6 ways to use Vine for marketing your business

bizcam1The value of Twitter is in getting right to the point. With only 140 characters at your disposal, you have to be concise and get right into your message. There’s no time to wait around. Vine works much the same way. It goes hand in hand with Twitter – you can use your tweets to link directly to six-second videos that share more information about your business. Six seconds might not seem like much, but hey – probably neither did 140 characters, the first time you heard about Twitter.

You can explore Vine further. Adapt to the time constraints, learn to make compelling videos in a short window of time, and you just might be surprised at what it can do for your business.

According to the Miami Herald, there are a lot of ways Vine can make a difference. Tasha Cunningham, a principal at Florida-based communications firm Cunningham Group, believes that everyone can get something out of the site, from tiny “mom and pop” establishments to large multinational corporations. “With Vine, dubbed the Instagram of video by its 13 million users, you can upload and share six-second video clips,” Cunningham explained. “You might be wondering what you can convey to your customers in just six seconds.

If you take a cue from major national brands like Lowe’s, Ben and Jerry’s and General Electric, you can engage, educate and entertain your customers in creative ways certain to grab their attention.” Six seconds might not be much, but it’s enough to accomplish a lot. Here are six ideas for what you can do for your business with Vine.

Demonstrate your product

Six seconds just might be enough time to show off your product and explain to people how it works. Do you sell a piece of electronics that requires a quick tutorial, or some other item that might not be intuitive? You can use a brief video to show people a glimpse of your product in action. This will help people understand your brand better. If they find it more accessible, they might be willing to open up their wallets and buy. Cunningham pointed out that Lowe’s makes videos for this purpose, demonstrating how people can use their hardware products. Maybe you can do the same for your business. selfie1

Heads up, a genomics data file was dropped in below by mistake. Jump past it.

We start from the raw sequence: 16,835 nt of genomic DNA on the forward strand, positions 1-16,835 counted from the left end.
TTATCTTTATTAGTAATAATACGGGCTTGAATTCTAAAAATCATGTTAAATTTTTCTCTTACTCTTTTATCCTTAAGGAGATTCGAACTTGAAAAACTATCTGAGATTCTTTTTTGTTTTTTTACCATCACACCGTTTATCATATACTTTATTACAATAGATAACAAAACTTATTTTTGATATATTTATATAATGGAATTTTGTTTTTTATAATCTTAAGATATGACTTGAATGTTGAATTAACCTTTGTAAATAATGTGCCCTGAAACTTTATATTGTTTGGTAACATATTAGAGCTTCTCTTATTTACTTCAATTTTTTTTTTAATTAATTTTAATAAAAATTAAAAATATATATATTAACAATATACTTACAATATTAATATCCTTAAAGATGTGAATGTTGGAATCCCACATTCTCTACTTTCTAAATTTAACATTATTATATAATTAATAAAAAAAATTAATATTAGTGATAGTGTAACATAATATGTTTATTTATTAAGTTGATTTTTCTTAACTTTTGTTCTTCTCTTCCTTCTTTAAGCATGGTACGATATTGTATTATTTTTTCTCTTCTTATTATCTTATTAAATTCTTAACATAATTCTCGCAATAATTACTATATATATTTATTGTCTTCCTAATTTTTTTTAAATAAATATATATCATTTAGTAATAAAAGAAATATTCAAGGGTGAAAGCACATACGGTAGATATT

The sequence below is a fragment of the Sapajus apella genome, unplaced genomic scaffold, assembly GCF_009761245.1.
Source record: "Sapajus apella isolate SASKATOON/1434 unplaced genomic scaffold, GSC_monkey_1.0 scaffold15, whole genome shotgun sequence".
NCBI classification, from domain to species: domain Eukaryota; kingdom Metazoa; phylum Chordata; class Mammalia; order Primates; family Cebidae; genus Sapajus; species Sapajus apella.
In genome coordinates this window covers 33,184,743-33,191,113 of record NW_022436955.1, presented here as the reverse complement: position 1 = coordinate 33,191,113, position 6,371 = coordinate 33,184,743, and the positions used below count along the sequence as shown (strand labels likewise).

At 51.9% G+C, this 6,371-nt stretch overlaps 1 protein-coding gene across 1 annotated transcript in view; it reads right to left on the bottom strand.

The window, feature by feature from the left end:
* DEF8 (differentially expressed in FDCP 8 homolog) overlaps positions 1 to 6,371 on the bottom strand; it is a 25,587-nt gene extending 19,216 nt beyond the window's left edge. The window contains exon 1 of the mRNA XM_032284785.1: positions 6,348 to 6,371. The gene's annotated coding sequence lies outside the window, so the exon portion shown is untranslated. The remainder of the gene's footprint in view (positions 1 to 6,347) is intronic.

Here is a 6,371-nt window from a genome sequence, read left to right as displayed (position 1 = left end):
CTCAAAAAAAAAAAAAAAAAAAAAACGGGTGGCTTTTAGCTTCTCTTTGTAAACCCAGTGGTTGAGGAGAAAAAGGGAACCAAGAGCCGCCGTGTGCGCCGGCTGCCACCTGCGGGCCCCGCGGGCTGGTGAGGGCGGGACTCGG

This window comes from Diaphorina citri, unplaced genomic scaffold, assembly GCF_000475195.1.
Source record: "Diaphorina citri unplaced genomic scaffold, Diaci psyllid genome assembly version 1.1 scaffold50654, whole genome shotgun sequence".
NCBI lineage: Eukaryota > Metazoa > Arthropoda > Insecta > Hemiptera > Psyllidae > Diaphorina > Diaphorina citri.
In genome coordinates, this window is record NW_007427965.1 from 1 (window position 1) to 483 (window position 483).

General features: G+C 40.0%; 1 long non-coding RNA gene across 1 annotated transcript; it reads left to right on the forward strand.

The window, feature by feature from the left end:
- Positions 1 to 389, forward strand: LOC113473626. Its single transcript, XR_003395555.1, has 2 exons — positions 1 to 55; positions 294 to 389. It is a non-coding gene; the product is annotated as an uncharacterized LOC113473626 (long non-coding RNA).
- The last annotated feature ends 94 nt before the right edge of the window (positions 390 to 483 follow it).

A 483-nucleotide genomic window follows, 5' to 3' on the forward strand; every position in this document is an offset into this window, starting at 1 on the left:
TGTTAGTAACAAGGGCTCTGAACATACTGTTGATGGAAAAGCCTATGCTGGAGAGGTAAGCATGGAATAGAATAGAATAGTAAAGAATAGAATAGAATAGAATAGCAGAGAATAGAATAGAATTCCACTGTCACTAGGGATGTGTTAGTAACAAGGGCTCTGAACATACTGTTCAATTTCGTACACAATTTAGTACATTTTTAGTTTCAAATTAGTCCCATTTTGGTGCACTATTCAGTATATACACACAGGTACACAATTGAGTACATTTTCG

Take people behind the scenes

Is there a shroud of secrecy surrounding your business? Do people wonder what it’s like behind the counter, or in the back room, or at your central offices? Maybe you could spend a few seconds giving people the quick tour. A brief video might just be enough to show viewers what a day in the life of your company is like. Social Media Examiner pointed out that HubSpot does this in a Vine video. Six seconds is enough to show the world that employees are excited to work there. The Vine content doubles as a promotional piece and an HR recruiting tool.

Announce promotions

Do you have some special deals and discounts coming around the bend that you want to let people know about? If so, you can use a Vine video to get the word out. Tell people the basics within six seconds – what the promotion is, when and where to find it and how people can get involved. One example of a company that’s done this successfully is Ben and Jerry’s. When the ice cream vendor holds its “Free Cone Day” event, it uses a Vine video to spread the word. As a result, the scoop shop has lines out the door with people excited for their free ice cream.

Share your company’s history

Sometimes, people want to know more about the history of your enterprise. Vine videos might make a great way to give a quick lesson on the background of your company – who founded it, how and why. If six seconds isn’t adequate for telling the whole story, you can encourage people to follow along on your website or Facebook account to find more information. Maybe you could post this historical information on a particular date to make it especially memorable. You could choose the anniversary of your company, or alternatively you could choose a holiday that’s related to your brand – for example, a greeting card company could post a historical video on Valentine’s Day, or a Mexican restaurant on Cinco de Mayo.

Highlight brand advocates

Want to generate a little extra exposure for one of your biggest fans? Find a person out there who’s eager to endorse your product, and encourage them to produce a Vine video that explains why. This should be a great way to engage with customers, and it also gives the advocate a voice they never had before, which should foster loyalty. Better yet, if you can find a celebrity or a local community figure for a little added cache, that would be perfect. But really, any testimonial will do.

Include a call to action

Last but not least, you want to make sure your Vine videos encourage people to spring to action. Whether it’s buying a product or merely engaging in a dialogue, the call to action is a vital part of the process. Social Media Examiner cited the example of the publishing house Simon and Schuster, which used a Vine update on one weekend to showcase its books and ask followers what they planned to read over the next couple of days. This simple video did a lot to spark conversation. What about you? How can you use Vine to drive up interaction with your web presence?

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